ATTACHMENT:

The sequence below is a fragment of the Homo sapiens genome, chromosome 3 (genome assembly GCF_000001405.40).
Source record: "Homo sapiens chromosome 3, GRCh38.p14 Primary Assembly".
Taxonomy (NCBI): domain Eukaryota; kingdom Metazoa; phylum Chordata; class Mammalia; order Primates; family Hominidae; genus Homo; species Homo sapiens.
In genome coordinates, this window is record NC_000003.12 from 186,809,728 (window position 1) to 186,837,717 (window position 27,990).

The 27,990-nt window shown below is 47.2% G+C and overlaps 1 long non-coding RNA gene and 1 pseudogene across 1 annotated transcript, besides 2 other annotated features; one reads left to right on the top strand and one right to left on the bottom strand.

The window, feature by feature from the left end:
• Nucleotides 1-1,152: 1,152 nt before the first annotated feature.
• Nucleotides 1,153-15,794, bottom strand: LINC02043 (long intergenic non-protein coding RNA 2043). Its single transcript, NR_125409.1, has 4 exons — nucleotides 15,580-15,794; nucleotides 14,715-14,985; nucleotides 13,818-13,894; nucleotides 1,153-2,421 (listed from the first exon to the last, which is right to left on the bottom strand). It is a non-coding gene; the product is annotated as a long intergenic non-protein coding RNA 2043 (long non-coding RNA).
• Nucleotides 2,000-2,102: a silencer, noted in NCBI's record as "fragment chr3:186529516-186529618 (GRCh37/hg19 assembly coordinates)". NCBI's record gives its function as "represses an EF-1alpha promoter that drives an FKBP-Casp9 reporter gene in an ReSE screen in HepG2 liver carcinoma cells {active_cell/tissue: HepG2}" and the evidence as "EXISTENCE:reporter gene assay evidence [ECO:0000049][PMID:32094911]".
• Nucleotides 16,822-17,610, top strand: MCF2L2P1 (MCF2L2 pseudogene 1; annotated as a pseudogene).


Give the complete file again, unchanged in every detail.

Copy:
The sequence below is a fragment of the Homo sapiens genome, chromosome 3 (genome assembly GCF_000001405.40).
Source record: "Homo sapiens chromosome 3, GRCh38.p14 Primary Assembly".
Taxonomy (NCBI): domain Eukaryota; kingdom Metazoa; phylum Chordata; class Mammalia; order Primates; family Hominidae; genus Homo; species Homo sapiens.
In genome coordinates, this window is record NC_000003.12 from 186,809,728 (window position 1) to 186,837,717 (window position 27,990).

The 27,990-nt window shown below is 47.2% G+C and overlaps 1 long non-coding RNA gene and 1 pseudogene across 1 annotated transcript, besides 2 other annotated features; one reads left to right on the top strand and one right to left on the bottom strand.

The window, feature by feature from the left end:
• Nucleotides 1-1,152: 1,152 nt before the first annotated feature.
• Nucleotides 1,153-15,794, bottom strand: LINC02043 (long intergenic non-protein coding RNA 2043). Its single transcript, NR_125409.1, has 4 exons — nucleotides 15,580-15,794; nucleotides 14,715-14,985; nucleotides 13,818-13,894; nucleotides 1,153-2,421 (listed from the first exon to the last, which is right to left on the bottom strand). It is a non-coding gene; the product is annotated as a long intergenic non-protein coding RNA 2043 (long non-coding RNA).
• Nucleotides 2,000-2,102: a silencer, noted in NCBI's record as "fragment chr3:186529516-186529618 (GRCh37/hg19 assembly coordinates)". NCBI's record gives its function as "represses an EF-1alpha promoter that drives an FKBP-Casp9 reporter gene in an ReSE screen in HepG2 liver carcinoma cells {active_cell/tissue: HepG2}" and the evidence as "EXISTENCE:reporter gene assay evidence [ECO:0000049][PMID:32094911]".
• Nucleotides 16,822-17,610, top strand: MCF2L2P1 (MCF2L2 pseudogene 1; annotated as a pseudogene).